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RBI's credibility questioned

Nirmala says any suggestion about the credibility of the RBI seems outlandish considering the committee was appointed by RBI themselves

By Our Special Correspondent in Mumbai

  • Published 28.08.19, 4:01 AM
  • Updated 28.08.19, 4:01 AM
Finance Minister Nirmala Sitharaman along with Minister of State Anurag Thakur addresses a press conference in Pune, Tuesday, August 27, 2019.
Finance Minister Nirmala Sitharaman along with Minister of State Anurag Thakur addresses a press conference in Pune, Tuesday, August 27, 2019. (PTI)

Union finance minister Nirmala Sitharaman has described as “outlandish” any attempt to cast aspersions on the credibility of the RBI amid criticism of the apex bank’s decision to transfer funds from its “rainy day” reserves to the Centre.

The minister was responding to questions at a media conference in Pune a day after the RBI decided to transfer a record Rs 1.76 lakh crore to the government. The most controversial component of this amount is the Rs 52,637 crore carved out for the first time from the reserves meant to address contingencies.

Asked about former RBI governor and acclaimed economist Raghuram Rajan’s comments in December 2018 on the possibility of the RBI’s rating getting affected if the surplus is taken by the government, Sitharaman referred to the Bimal Jalan panel whose recommendations the RBI board accepted on Monday.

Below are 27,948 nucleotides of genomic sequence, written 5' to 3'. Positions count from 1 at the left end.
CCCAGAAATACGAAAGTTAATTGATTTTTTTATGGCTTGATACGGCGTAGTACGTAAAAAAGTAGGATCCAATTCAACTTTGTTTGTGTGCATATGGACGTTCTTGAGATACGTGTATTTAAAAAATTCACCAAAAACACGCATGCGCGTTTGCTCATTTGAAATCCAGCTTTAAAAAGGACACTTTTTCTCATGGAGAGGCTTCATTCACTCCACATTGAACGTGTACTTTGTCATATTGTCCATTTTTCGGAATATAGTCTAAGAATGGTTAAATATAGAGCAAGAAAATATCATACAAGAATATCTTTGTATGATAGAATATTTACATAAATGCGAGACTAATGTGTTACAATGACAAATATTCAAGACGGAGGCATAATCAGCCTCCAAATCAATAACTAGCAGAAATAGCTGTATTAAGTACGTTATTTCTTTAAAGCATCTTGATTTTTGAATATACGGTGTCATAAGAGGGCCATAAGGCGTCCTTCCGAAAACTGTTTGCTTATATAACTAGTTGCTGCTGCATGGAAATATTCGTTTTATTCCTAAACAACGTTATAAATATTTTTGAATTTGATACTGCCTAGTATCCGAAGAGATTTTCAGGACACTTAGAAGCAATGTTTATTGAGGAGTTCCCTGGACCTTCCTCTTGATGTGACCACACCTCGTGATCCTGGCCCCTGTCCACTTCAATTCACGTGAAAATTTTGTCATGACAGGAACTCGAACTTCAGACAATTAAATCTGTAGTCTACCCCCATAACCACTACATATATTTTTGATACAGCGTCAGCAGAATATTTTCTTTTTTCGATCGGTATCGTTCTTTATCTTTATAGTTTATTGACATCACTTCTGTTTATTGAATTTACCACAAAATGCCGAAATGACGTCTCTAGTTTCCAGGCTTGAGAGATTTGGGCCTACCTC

Sitharaman said she was “not responding to anyone in particular” but the Jalan panel had eminent experts on it. “It was constituted by the Reserve Bank themselves and not by the government,” she added.

She iterated that the panel was set up by the RBI and added: “Any suggestion about the credibility of the RBI, therefore, for me, seems a bit (long pause) outlandish, if I may use that word, considering the committee was appointed by the Reserve Bank themselves.”

The Jalan panel was set up by current RBI governor Shaktikanta Das, who had retired as Union economic affairs secretary and was seen as close to the Narendra Modi government.

Economist and MIT professor Abhijit Banerjee had then criticised the government for appointing a retired bureaucrat as RBI governor and warned that the decision left a lot of “frightening” questions about governance issues at key public institutions.

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